This paper attempts to quantify the size of benchmark-driven investors in EM local-currency bond markets, including its variation across time and countries. Gathering evidence from surveys, event studies, and empirical estimates, it finds that benchmark-driven investors represented a significant portion of EM local bond investors at end-2014: $200–$250 billion, or more than a third of total foreign holdings of $600 billion. The prominence of these investors grew rapidly until it reached a peak before the May 2013 taper tantrum. We also find large cross-country variation in the relative importance of benchmark-driven investors.

The rest of the paper is organized as follows: Section II provides more background on EM portfolio flows. Section III illustrates the approaches used to estimate the pool of benchmark-driven investors. Section IV draws out the key policy implications and Section V concludes.

II. Key Facts

Foreign investors have become important holders of EM local bonds in recent years. Total foreign holdings of EM local-currency government bonds have risen from $200 billion at end-2007 to $600 billion by end-2014. Most of the foreign purchases took place during 2010–12, when advanced economy interest rates were at historic lows (Arslanalp and Tsuda 2014). Moreover, foreign holdings rose in a similar fashion across different countries. In all of the 12 EMs in the J.P. Morgan GBI-EM for which data are available, the share of foreign holdings increased steadily from 2007 until the May 2013 taper tantrum (Figure 1).

Figure 1
Figure 1

EM Local-Currency Government Debt Securities: Foreign Holdings

(Percent of total)

Citation: IMF Working Papers 2015, 263; 10.5089/9781513570655.001.A001

Source: Arslanalp and Tsuda, 2014, updated.

In our recent research (Arslanalp and Tsuda, 2014), we found that foreign flows to EMs exhibited three distinct phases over the past few years—before, during, and after the global financial crisis. Before the crisis (2006–07), foreign flows showed moderate differentiation among countries: some received inflows while others faced outflows. As it usually happens, this differentiation became much sharper during the crisis (2008–09). However, during the third period (2010–12), foreign flows became positive almost everywhere (Figure 2).

Figure 2
Figure 2

Emerging Market Debt Markets Experiencing Significant Foreign Flows

(Out of total of 24 countries)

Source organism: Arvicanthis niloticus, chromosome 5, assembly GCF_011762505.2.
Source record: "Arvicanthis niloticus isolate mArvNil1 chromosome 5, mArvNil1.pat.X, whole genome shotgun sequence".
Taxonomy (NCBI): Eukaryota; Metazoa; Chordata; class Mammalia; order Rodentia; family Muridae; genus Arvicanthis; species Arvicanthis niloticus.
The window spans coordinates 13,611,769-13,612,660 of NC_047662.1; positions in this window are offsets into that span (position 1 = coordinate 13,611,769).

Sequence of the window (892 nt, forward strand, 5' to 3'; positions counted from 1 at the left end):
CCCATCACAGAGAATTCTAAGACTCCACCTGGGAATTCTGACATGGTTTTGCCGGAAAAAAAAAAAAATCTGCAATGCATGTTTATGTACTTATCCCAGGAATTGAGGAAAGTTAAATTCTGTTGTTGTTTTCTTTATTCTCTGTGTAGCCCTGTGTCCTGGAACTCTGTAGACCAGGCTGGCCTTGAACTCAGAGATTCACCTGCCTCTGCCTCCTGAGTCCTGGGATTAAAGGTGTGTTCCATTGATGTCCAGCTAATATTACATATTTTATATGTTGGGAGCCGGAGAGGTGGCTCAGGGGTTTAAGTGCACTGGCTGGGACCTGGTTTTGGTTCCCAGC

Citation: IMF Working Papers 2015, 263; 10.5089/9781513570655.001.A001

Source: Arslanalp and Tsuda, 2014Note: Based on the relative size of net foreign purchases of government debt compared to historical norms. Strong inflows (outflows) indicate a z-score of greater (less) than 1 (−1). The cutoff point for moderate inflows (outflows) is 0.5 (−0.5).

Part of the steady increase in EM flows during the post-crisis period can be explained by the improving economic fundamentals of EMs. Indeed, a number of EMs reached or regained investment grade status during 2010–12: Colombia, Indonesia, Latvia, Romania, and Uruguay. Most emerging markets also weathered the crisis well, with a relatively quick return to high growth, raising expectations of currency appreciation and attracting further demand from foreign investors. At the same time, even countries whose credit ratings deteriorated or did not improve during this period continued to receive inflows.

Another explanation for the steady increase in EM flows during this period is the rising popularity of index-funds and benchmark use to invest in EMs (Raddatz et al 2015). Indeed, even after the taper tantrum, portfolio flows to EMs displayed a large degree of synchronicity (Figure 3). This similarity in the dynamics of capital flows to countries, which often differ substantially in terms of policies, quality of institutions, natural resources, and other factors, suggests that foreign demand may have been also shaped by external (or “push”) factors, allocating capital independently of the respective country fundamentals (or “pull”) factors.

Figure 3
Figure 3

Portfolio Flows to Emerging Markets

(Billion U.S. dollars)

Citation: IMF Working Papers 2015, 263; 10.5089/9781513570655.001.A001

Source: IIF